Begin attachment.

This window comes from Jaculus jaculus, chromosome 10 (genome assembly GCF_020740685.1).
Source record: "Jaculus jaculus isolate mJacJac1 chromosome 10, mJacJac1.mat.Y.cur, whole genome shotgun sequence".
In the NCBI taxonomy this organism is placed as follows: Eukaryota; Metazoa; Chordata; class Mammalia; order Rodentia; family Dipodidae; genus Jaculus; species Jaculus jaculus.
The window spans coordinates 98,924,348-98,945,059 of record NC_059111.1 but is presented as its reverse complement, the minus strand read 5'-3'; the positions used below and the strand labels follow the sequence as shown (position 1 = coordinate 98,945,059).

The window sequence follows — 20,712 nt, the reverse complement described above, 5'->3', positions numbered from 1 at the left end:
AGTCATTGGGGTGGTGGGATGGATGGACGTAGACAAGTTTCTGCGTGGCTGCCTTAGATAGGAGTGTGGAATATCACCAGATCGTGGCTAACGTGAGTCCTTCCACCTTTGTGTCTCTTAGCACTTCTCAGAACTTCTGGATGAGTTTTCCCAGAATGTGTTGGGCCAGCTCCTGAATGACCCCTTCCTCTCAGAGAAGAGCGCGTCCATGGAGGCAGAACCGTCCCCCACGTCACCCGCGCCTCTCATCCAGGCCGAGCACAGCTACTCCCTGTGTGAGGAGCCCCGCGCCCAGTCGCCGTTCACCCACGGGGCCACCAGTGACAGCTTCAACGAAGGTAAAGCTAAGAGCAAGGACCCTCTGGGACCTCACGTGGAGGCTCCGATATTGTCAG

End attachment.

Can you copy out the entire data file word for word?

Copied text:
This window comes from Jaculus jaculus, chromosome 10 (genome assembly GCF_020740685.1).
Source record: "Jaculus jaculus isolate mJacJac1 chromosome 10, mJacJac1.mat.Y.cur, whole genome shotgun sequence".
In the NCBI taxonomy this organism is placed as follows: Eukaryota; Metazoa; Chordata; class Mammalia; order Rodentia; family Dipodidae; genus Jaculus; species Jaculus jaculus.
The window spans coordinates 98,924,348-98,945,059 of record NC_059111.1 but is presented as its reverse complement, the minus strand read 5'-3'; the positions used below and the strand labels follow the sequence as shown (position 1 = coordinate 98,945,059).

The window sequence follows — 20,712 nt, the reverse complement described above, 5'->3', positions numbered from 1 at the left end:
AGTCATTGGGGTGGTGGGATGGATGGACGTAGACAAGTTTCTGCGTGGCTGCCTTAGATAGGAGTGTGGAATATCACCAGATCGTGGCTAACGTGAGTCCTTCCACCTTTGTGTCTCTTAGCACTTCTCAGAACTTCTGGATGAGTTTTCCCAGAATGTGTTGGGCCAGCTCCTGAATGACCCCTTCCTCTCAGAGAAGAGCGCGTCCATGGAGGCAGAACCGTCCCCCACGTCACCCGCGCCTCTCATCCAGGCCGAGCACAGCTACTCCCTGTGTGAGGAGCCCCGCGCCCAGTCGCCGTTCACCCACGGGGCCACCAGTGACAGCTTCAACGAAGGTAAAGCTAAGAGCAAGGACCCTCTGGGACCTCACGTGGAGGCTCCGATATTGTCAG